Seahorses are facing a very uncertain future due to habitat loss, and particularly being fished for the curio and medicine trades, where it is estimated over 150 million per annum are taken for scientifically, unproven medicine and to be made in curios that sell for a few pence.

The work of the Seahorse Trust

Here at the trust we run a very successful Facebook page to share ideas and thoughts but crucially to bring people together on an equal basis to help our natural world and in particular seahorses.

The trust conducts surveys in the wild and helps others around the world to set up and conduct surveys. These surveys are at the basis of our knowledge about seahorses and they help us generate much needed data so that we can work with others to protect and conserve not just the seahorses but the habitat they live in or the future.

We work with at least 7 governments and are official advisors to the UK government on seahorses. We also work with universities, students, and environment groups, other charities and everyone that has an interest, and many that don’t. By working in equal partnership we can and do make a difference and crucially we share ideas with others.

The curio and medicine Trades are devastating seahorse numbers to approximately 150 million per year and this is not sustainable and they will go the way of the Dodo in 20 to 25 years unless we work together to make difference, and in turn this will help so many other species.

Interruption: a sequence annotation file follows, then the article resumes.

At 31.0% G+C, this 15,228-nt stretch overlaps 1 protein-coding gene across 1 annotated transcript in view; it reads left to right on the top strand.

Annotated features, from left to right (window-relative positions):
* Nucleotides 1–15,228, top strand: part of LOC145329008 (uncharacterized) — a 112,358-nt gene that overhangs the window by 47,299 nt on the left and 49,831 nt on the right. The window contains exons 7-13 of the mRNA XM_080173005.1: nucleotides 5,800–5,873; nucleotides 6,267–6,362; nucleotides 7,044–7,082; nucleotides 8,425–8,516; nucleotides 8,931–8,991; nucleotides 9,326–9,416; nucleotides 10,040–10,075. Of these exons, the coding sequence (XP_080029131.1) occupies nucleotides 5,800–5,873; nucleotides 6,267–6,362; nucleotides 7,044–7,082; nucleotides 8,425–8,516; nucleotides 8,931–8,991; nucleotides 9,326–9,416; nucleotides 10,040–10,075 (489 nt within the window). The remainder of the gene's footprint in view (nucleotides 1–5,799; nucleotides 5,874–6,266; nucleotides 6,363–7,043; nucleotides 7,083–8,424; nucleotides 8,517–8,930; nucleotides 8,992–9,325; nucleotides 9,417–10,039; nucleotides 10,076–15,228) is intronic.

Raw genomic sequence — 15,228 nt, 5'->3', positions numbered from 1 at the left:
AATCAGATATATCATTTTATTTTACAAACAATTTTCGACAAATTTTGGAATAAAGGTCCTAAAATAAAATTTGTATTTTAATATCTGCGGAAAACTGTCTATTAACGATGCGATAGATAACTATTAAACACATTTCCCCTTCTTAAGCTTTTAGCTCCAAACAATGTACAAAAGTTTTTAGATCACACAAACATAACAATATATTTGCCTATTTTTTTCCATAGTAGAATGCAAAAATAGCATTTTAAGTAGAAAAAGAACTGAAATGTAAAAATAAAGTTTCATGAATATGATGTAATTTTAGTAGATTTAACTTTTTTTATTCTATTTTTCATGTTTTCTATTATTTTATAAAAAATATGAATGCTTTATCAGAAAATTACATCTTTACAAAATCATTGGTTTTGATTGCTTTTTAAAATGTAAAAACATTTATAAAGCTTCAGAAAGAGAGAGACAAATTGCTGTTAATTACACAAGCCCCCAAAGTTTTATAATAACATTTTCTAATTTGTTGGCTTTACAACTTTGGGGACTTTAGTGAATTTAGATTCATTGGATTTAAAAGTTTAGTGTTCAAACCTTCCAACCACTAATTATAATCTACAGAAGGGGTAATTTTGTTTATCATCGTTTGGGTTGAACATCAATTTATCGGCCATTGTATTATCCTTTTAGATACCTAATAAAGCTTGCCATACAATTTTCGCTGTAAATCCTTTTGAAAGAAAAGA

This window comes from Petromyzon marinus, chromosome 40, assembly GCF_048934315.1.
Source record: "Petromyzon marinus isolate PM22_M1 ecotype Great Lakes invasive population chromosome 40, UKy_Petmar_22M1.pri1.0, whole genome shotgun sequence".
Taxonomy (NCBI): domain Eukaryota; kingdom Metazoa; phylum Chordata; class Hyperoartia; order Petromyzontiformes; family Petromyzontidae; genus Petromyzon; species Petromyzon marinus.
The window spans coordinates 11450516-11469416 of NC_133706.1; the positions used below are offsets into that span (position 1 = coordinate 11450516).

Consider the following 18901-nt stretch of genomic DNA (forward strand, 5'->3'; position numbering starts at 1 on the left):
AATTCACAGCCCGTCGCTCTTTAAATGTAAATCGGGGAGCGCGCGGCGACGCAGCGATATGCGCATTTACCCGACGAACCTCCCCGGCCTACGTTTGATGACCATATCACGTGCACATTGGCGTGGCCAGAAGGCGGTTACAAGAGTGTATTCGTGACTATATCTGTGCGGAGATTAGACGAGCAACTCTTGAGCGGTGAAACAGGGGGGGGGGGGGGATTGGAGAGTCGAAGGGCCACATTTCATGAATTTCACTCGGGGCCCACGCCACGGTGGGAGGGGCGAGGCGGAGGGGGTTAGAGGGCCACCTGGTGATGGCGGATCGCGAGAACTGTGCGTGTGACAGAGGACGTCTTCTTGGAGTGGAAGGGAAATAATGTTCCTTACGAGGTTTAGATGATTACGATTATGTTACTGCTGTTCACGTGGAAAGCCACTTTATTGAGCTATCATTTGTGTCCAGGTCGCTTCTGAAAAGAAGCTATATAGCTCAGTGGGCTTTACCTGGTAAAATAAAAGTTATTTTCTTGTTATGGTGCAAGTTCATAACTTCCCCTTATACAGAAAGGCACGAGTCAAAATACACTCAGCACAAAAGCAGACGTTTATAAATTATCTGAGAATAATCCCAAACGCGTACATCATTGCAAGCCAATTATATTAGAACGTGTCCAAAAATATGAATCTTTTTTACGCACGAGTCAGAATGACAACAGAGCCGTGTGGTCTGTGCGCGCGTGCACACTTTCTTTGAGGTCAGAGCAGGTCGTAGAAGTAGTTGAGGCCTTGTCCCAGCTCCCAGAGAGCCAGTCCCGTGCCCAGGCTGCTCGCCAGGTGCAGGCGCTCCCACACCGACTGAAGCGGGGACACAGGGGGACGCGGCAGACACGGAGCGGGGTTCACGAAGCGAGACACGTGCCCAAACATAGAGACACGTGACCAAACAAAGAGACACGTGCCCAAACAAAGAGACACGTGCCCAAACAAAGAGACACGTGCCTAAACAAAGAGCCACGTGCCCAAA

By working with online companies such as Facebook, Amazon, EBay and so many others we are slowly closing the places where seahorses can be sold, which in turn will slow the trade and we hope reduce the need for the species to be fished.

confiscated seahorses


Our online campaigns are designed to make people aware but not just those wanting to protect seahorses but also those that want to sell seahorses; if we can stop online selling this will reduce the trade by millions.


Environmental campaigning and conservation go hand in hand and when we have a success like getting Studland Bay in Dorset (and helping getting other sites protected) made into a Marine Conservation Zone (2019) it is team work. We work with others to make this happen and this equal basis is the way forward in conservation.


Volunteers are the absolute backbone of our charity which is in its 20th year now, without them we could not achieve anything. Whether they are volunteer divers, researchers, campaigners, fund raisers or part of our illegal trade team; they are The Seahorse Trust and we are so grateful for their time and importantly energy when things are dire in the natural world.

Without the volunteers, without the enthusiasm, without caring, then seahorses will go the way of the Dodo and we must avoid this at all costs. A world without seahorses, seagrass and all the other amazing species that make up our world means we as a species will go extinct;’ It is as simple as that.

Neil Garrick Maidment

Seahorse Products

Here at Lifeforms Art we are delighted that 10% of the profits from the sale of our sea horse products goes to the Seahorse Trust to help them to continue with their amazing work. You can find links to them below.